On the other side of the ledger, since Ben & Jerry’s announced the cancellation of its Israel contract, Unilever’s stock has plunged 20.7% – a loss of $26 billion in value – and the company fired some 1,500 workers worldwide and split its ice cream division from its food division. The state of Arizona sold $93 million in Unilever bonds and planned to sell the remaining $50 million in its portfolio. New Jersey divested $182 million from Unilever. Florida was expected to sell about $139 million worth of its Unilever investments and Illinois voted to pull its state pension funds from Unilever. While these financial woes were not exclusively caused by the backlash to the Israel boycott, substantial negative publicity and the sell-off of shares by U.S. states that put the company on their prohibited investment lists undoubtedly contributed to Unilever’s difficulties.
In February 2022, Unilever CEO Alan Jope reacted to the backlash and announced that the board of Ben & Jerry’s intends to develop a “new arrangement” for sales in Israel by year’s end. While Jope didn’t criticize the B&J board for its actions against Israel, he did observe that “On subjects where Unilever brands don’t have the expertise or credibility, we think it’s best that they stay out of the debate.”
In signing the EEA into law, President Jimmy Carter said: “The issue goes to the very heart of free trade among nations.” Carter added the legislation was intended to “end the divisive effects on American life of foreign boycotts aimed at Jewish members of our society. If we allow such a precedent to be established, we open the door to similar action against any ethnic, religious, or social groups in America.”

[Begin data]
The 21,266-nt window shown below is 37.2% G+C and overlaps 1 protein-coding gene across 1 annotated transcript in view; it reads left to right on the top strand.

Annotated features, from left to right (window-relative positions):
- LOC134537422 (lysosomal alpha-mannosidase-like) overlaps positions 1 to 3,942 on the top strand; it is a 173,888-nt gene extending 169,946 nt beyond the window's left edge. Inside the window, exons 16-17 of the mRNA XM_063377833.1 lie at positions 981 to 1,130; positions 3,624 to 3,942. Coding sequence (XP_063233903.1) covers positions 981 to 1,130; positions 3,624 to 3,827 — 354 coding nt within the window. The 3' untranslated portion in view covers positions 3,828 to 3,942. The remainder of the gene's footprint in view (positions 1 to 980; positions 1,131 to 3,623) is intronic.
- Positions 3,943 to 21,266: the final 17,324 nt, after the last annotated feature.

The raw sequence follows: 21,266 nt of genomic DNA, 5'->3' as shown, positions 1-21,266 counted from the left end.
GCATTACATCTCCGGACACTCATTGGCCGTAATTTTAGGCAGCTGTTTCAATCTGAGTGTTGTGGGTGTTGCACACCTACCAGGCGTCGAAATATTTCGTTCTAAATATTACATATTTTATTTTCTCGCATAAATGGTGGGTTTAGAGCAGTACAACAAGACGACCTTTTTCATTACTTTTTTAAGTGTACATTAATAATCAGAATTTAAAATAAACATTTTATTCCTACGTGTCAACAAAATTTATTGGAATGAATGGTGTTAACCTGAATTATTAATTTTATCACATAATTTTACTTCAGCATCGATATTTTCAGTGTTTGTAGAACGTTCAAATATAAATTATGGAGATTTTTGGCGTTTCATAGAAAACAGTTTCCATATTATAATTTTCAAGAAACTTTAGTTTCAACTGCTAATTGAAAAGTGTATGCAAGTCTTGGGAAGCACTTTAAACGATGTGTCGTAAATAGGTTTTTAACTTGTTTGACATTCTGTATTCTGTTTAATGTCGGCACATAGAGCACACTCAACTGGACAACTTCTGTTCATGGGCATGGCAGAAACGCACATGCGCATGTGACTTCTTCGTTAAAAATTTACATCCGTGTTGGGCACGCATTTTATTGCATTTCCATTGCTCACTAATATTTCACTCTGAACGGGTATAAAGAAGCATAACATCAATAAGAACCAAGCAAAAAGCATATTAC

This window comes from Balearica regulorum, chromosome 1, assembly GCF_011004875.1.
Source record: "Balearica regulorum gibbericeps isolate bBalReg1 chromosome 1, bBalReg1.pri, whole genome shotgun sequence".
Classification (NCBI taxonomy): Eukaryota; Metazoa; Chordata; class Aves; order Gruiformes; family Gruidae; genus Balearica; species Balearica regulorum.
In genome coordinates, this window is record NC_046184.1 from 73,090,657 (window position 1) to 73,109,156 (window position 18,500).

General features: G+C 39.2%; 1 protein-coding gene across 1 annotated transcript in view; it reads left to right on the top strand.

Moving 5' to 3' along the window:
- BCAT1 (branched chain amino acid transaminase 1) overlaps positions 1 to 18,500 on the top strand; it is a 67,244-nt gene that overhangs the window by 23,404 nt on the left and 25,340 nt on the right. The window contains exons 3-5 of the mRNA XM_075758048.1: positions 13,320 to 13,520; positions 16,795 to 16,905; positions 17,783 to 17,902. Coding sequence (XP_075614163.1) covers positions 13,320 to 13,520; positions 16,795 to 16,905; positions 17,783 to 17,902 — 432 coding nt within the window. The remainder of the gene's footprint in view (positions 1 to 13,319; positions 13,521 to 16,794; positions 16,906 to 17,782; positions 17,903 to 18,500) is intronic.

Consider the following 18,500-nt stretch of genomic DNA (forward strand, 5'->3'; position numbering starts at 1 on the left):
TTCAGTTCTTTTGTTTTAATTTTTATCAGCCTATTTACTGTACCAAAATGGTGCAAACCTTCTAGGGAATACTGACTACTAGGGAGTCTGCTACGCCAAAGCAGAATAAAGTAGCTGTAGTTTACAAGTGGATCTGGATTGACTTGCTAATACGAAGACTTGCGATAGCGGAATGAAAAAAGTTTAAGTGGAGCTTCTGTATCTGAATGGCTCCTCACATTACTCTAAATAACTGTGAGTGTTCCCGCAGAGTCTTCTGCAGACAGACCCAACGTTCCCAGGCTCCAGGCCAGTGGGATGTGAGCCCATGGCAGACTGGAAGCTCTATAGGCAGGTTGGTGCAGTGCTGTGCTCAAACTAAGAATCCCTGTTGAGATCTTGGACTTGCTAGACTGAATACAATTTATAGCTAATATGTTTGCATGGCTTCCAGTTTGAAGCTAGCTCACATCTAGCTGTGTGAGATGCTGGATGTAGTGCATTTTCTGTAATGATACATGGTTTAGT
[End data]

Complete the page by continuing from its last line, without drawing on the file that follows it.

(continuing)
Sadly, today’s Congress is permitting the antisemitic targeting of American Jews by the BDS movement. In 2017, the Israel Anti-Boycott Act was introduced to enhance the existing anti-boycott legislation, but it never came to a vote. In 2019, the Senate passed legislation including anti-boycott provisions by a vote of 74-19. The House, however, was only willing to pass a resolution condemning the boycott of Israel. Though that resolution had overwhelming support (it passed 398-17), adoption of anti-boycott legislation was ultimately sabotaged by Democrats echoing the American Civil Liberties Union’s bogus argument that it would violate the First Amendment.
Nothing in the proposed law, nor in the state laws, however, prevent expressions of support for boycotts. Even the antisemitic divestment campaigns mounted on many college campuses are protected. As legal scholar Eugene Kontorovich has written, “If the anti-boycott measures are unconstitutional, as the ACLU argues, it would mean that most foreign sanctions laws are unconstitutional. If refusing to do business with a country is protected speech because it could send a message of opposition to that country’s policies, doing business would also be protected speech.”
The fact that a U.S. company like Ben & Jerry’s would declare a boycott directed at Israel, ineffective as it may be, only reinforces the need for the adoption of a federal anti-boycott law to uphold American principles and combat the antisemitic BDS movement.
Mitchell Bard, Ph.D., is the director of the Jewish Virtual Library and an authority on U.S.-Israel relations who has written and edited 22 books, including The Arab Lobby, Death to the Infidels: Radical Islam’s War Against the Jews, and After Anatevka: Tevye in Palestine.